Home » Course Review

Horseshoe Resort has two golf courses -- one a stalwart for decades, the other open for about 10 years and maturing nicely.
Horseshoe Resort has two golf courses -- one a stalwart for decades, the other open for about 10 years and maturing nicely. (Courtesy of Horseshoe Resort)

Valley for all seasons: Horseshoe Resort's multi-seasonal appeal is its hallmark

Peter RobinsonBy Peter Robinson,

BARRIE, Ontario -- In a land of snow and ice it's easy to forget that many of Canada's ski destinations are often overlooked as golf options.

Horseshoe Valley has been known as a skiing spot for years -- one of the Greater Toronto Area's most accessible in an elevation-challenged province -- but it's probably a better golf and resort destination. That's because two 18-hole courses and Horseshoe Resort's emerging reputation as an "adventure" hangout have turned it into a handy destination for both day-trippers and holidaymakers.

Intersected by Horseshoe Valley Road, the resort just outside Barrie, Ontario, has two golf courses -- one a stalwart for decades, the other now open for about 10 years and maturing nicely -- on a property that offers its guests and the public much more than just golf.

Horseshoe Resort's Valley Course

The first 18 holes make up the Valley Course. It starts out literally at the foot of one of the ski hills and has a reputation for its great conditioning and intelligent but tough design. It's not unfair, but the Valley forces players to be accurate off the tee; any perception that the course plays leisurely due to its relatively short length of 6,204 yards (par 70) is a flawed approach.

Your strategy for playing the Valley should be to use an iron off the tee when necessary and take your medicine when you get into trouble. There is no shame in taking a bogey knowing a double or a dreaded "other" was a distinct possibility if not for common sense winning the day.

Wind is another tricky variable on the Valley. It may seem relatively benign but as soon as your ball ascends above the thick canopy of trees, you could be in for a surprise.

The Valley has one of the best finishing holes in the area -- a sharp, left-turning par 5 with a tee box perched at the highest point on the course. The view from here is lovely, just like your chance at a birdie or eagle will be if you cut the corner over the trees at the correct angle and taken proper account of the aforementioned wind.

Horseshoe Resort's Highlands Course

Further up Horseshoe Valley Road, the Highlands Course has been open for a few years now and is longer at 6,901 yards from the tips, with more room to take chances off the tee without sacrificing much of a scenic feel still evident on many holes.

There's plenty of variety as you cut your way through the property overlooking the valley below, and like its Valley counterpart down the road, the Highlands is in outstanding shape.

On the back, the Highlands layout has benefited enormously from the maturing that has taken place since it opened. The finishing stretch is a terrific risk-reward trio of two par 4s and a par 5. The par-4 14th is the best hole on the course, a straight-ahead 438-yard gem that forces you to hit it right-center off the fairway as everything kicks left if you get caught on the wrong side of the slope.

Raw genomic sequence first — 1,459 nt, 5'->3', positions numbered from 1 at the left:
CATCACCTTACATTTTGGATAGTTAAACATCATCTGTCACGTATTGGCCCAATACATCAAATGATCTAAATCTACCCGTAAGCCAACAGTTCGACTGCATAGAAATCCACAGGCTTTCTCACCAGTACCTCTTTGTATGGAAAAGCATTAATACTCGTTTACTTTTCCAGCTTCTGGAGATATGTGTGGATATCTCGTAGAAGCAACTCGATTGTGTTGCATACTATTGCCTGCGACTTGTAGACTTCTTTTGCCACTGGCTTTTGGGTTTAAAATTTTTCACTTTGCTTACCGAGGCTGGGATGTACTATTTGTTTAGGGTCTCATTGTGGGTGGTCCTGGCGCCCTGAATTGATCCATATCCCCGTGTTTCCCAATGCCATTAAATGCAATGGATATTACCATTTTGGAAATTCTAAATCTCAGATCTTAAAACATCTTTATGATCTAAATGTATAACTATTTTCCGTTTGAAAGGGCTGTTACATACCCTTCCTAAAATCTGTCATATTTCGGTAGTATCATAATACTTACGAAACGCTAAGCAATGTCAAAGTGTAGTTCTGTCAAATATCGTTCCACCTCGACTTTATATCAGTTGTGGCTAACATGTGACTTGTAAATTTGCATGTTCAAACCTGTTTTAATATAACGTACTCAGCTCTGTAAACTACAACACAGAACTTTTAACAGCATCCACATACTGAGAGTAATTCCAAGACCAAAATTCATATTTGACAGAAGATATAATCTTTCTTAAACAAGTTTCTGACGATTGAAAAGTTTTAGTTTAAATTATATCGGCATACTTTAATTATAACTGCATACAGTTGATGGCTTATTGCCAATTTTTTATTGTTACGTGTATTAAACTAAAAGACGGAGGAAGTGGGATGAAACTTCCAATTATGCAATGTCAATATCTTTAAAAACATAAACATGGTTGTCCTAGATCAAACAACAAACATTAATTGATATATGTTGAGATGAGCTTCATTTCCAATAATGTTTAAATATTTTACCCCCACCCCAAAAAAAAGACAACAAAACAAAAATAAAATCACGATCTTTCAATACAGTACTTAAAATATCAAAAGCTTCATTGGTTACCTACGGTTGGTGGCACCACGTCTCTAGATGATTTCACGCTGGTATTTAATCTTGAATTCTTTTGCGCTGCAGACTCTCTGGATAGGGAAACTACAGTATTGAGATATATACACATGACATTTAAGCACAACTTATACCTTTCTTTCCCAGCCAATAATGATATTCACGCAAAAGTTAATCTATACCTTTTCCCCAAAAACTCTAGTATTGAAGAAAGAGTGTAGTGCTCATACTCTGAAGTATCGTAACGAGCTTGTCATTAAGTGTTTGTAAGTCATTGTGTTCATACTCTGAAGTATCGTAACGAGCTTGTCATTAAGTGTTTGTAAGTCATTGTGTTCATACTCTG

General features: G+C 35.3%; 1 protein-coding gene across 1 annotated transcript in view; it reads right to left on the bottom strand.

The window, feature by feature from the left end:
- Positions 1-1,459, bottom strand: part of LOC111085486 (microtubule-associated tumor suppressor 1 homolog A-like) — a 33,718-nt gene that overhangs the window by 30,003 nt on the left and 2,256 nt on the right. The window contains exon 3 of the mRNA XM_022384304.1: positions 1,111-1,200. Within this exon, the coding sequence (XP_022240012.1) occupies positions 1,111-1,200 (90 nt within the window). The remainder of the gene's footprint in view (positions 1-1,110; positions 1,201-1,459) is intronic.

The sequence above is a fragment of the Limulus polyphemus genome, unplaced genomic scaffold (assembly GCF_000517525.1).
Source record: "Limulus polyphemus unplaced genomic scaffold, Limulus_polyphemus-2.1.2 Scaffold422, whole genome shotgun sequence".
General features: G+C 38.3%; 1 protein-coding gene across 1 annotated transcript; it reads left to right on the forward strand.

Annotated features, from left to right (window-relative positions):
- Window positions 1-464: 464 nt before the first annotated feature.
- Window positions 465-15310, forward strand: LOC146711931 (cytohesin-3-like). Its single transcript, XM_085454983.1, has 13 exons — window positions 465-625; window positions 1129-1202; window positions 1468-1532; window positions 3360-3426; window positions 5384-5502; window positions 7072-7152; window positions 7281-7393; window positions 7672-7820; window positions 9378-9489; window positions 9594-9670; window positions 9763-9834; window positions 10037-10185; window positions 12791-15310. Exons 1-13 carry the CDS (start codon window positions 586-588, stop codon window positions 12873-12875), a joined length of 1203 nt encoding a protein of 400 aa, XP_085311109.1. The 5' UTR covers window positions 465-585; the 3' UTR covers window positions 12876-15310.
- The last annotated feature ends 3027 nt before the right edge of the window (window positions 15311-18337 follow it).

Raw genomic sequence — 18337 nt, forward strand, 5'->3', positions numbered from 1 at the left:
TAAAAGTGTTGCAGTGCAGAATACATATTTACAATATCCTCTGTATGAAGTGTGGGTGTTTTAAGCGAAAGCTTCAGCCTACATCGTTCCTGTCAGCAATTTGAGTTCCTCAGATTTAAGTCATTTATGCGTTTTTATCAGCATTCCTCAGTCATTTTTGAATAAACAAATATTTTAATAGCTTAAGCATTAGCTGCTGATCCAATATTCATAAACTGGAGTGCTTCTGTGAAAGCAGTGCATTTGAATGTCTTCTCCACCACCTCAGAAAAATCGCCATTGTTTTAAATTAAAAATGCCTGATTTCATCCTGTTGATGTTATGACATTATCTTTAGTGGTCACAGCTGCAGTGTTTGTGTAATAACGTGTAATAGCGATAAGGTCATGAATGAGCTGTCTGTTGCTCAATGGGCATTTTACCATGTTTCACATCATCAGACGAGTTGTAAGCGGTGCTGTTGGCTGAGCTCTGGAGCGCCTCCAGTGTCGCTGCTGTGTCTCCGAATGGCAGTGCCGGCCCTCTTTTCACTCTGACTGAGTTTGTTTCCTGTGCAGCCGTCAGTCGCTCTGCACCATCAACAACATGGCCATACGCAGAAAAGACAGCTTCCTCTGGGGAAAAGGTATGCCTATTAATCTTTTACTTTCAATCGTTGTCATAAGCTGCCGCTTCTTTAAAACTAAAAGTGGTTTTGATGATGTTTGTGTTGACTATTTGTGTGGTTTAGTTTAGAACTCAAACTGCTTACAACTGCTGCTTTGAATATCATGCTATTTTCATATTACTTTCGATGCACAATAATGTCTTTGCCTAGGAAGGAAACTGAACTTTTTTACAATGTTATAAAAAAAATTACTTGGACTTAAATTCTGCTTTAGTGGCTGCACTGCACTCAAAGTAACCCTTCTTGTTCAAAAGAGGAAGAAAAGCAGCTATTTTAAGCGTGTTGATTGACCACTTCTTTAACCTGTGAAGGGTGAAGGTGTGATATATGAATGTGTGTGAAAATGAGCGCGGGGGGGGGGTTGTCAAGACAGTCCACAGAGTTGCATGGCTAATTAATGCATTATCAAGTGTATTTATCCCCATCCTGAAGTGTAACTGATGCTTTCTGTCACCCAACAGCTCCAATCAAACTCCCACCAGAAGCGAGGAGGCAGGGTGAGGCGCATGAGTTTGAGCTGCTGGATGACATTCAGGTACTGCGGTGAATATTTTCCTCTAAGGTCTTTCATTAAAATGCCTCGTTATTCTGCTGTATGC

The Highlands was the venue the Canadian Tour twice held its season-ending championship a few years back. Before that, the Valley has been the site of many AJGA events, meaning both golf courses at Horseshoe Resort have seen many present-day stars from both the LPGA and PGA tours pass through in the relatively recent past.

Horseshoe Resort off course

Adrenaline junkies have always taken a liking to Horseshoe Resort, but many related pursuits are available to those who don't necessarily crave it but want to test their nerve while on vacation. The resort has done a wonderful job at bridging the gap between dedicated thrill-seekers (who still flock to the area) and weekend warriors and vacationers in the mood to have their heart rate pick-up without having the bejesus scared out of them. Treetop climbing, mountain biking and motorized off-roading are available in abundance. If you really want to hit your adrenaline sweet spot, the Zip Flyer is a must. You go up the chairlift and fly over the valley at speeds of up to 45 km/h while descending more than 2,000 feet.

Who knew simple gravity could be so much fun?

Horseshoe Resort's overall strength is that it's just a good spot to hang out. Whether it's playing golf, lounging in one of the three restaurant/bars on the property, visiting the spa or being fortunate enough to reside in one of the immaculate homes that dot the fairways around both golf courses, Horseshoe Resort just makes you feel relaxed no matter what it is you're doing -- unless you've just taken a double, or flying through the air above the treetops, of course.

Peter Robinson has been afflicted by both his country's main vices: hockey and golf. Unlike most Canadians, he's fortunate to make a living writing about both. Other publications and Web sites he's written about golf for include SCOREGolf and CBC.ca and it's not uncommon to see or hear him on CBC, CTV Newsnet, SCOREGolf.com or Sportsnet Radio talking about the game.

Any opinions expressed above are those of the writer and do not necessarily represent the views of the management.

Reader Comments / Reviews Leave a comment